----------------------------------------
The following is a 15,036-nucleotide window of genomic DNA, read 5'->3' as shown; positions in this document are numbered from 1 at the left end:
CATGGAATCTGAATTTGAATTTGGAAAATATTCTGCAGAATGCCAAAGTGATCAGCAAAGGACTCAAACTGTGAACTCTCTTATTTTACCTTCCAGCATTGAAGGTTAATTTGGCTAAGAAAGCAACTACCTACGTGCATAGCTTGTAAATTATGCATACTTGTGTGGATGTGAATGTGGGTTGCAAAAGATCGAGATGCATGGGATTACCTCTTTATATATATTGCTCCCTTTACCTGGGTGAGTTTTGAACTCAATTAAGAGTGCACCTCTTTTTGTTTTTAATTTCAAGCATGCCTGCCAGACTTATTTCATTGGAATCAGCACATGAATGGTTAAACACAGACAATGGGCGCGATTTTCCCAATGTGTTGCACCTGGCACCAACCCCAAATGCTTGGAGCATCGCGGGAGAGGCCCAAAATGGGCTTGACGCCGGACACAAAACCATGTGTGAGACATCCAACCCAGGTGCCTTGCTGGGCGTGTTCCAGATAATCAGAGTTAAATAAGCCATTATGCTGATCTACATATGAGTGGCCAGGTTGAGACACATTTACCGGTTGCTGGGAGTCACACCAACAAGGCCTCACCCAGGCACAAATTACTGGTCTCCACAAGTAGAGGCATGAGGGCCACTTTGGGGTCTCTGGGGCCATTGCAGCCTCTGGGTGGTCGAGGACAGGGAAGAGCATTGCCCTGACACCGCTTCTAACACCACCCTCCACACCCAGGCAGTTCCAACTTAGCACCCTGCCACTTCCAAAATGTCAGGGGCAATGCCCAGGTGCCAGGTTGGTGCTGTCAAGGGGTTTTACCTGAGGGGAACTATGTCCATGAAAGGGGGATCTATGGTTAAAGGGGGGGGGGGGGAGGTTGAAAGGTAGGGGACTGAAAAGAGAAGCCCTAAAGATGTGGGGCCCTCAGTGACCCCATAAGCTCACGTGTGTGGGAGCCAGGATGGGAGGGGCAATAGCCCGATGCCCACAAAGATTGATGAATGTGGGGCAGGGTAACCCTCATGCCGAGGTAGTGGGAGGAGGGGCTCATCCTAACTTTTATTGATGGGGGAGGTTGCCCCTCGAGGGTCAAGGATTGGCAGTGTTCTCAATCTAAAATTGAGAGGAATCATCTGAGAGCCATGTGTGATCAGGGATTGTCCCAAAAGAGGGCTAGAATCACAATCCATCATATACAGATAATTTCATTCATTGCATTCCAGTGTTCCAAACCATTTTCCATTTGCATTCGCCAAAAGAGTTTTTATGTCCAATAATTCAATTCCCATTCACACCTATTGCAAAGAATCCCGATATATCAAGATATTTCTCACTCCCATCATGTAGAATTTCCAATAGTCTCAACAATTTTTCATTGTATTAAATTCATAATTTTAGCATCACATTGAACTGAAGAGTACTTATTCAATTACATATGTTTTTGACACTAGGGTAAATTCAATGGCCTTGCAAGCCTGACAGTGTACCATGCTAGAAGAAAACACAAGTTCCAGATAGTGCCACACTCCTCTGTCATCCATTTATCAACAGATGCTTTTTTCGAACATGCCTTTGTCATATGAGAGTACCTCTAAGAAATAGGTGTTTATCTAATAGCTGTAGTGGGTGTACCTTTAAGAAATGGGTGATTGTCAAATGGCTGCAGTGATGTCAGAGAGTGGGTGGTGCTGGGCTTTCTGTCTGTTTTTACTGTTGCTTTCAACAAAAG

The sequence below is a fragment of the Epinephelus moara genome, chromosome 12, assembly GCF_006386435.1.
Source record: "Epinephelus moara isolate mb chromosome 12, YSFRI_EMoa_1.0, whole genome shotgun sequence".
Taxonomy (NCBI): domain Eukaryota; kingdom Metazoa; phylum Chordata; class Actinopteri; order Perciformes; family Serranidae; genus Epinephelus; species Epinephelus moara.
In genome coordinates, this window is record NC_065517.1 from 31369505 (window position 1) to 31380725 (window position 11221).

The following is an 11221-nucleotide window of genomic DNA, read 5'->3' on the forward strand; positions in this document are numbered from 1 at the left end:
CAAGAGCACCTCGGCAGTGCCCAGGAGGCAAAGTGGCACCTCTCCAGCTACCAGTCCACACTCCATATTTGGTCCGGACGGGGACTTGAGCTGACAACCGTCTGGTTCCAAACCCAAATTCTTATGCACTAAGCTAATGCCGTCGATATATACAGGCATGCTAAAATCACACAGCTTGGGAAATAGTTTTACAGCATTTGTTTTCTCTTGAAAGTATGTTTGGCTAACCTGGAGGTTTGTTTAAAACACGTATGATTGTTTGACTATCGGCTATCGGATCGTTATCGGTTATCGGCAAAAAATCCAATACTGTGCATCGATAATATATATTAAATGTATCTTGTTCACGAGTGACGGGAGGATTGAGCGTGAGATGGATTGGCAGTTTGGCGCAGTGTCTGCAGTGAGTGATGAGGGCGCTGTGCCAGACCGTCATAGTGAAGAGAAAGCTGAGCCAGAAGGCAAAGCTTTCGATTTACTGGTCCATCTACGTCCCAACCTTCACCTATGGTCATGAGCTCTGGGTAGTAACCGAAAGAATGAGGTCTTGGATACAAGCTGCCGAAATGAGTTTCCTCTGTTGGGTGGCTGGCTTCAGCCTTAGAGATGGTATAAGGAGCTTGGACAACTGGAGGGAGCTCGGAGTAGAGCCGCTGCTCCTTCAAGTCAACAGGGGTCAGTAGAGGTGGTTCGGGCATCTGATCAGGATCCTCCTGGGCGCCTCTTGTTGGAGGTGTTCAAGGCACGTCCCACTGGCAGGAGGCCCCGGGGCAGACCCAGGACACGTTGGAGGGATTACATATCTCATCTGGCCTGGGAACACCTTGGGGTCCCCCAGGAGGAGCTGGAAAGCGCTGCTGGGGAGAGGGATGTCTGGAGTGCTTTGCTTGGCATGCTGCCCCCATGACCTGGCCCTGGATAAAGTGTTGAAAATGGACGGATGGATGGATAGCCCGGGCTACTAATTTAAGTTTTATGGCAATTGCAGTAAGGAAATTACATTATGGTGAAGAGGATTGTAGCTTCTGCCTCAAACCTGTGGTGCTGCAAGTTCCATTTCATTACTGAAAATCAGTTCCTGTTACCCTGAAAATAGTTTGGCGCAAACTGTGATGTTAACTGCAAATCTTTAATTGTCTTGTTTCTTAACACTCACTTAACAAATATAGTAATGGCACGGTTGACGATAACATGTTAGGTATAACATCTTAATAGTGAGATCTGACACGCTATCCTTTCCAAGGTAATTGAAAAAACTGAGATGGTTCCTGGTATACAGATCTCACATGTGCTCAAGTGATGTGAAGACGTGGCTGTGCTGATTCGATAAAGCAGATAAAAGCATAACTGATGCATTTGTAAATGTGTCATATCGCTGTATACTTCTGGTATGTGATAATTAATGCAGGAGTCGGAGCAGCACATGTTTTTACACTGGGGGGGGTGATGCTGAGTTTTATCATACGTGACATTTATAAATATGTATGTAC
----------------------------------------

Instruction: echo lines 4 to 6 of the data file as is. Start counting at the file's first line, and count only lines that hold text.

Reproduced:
Source record: "Epinephelus moara isolate mb chromosome 12, YSFRI_EMoa_1.0, whole genome shotgun sequence".
Taxonomy (NCBI): domain Eukaryota; kingdom Metazoa; phylum Chordata; class Actinopteri; order Perciformes; family Serranidae; genus Epinephelus; species Epinephelus moara.
In genome coordinates, this window is record NC_065517.1 from 31369505 (window position 1) to 31380725 (window position 11221).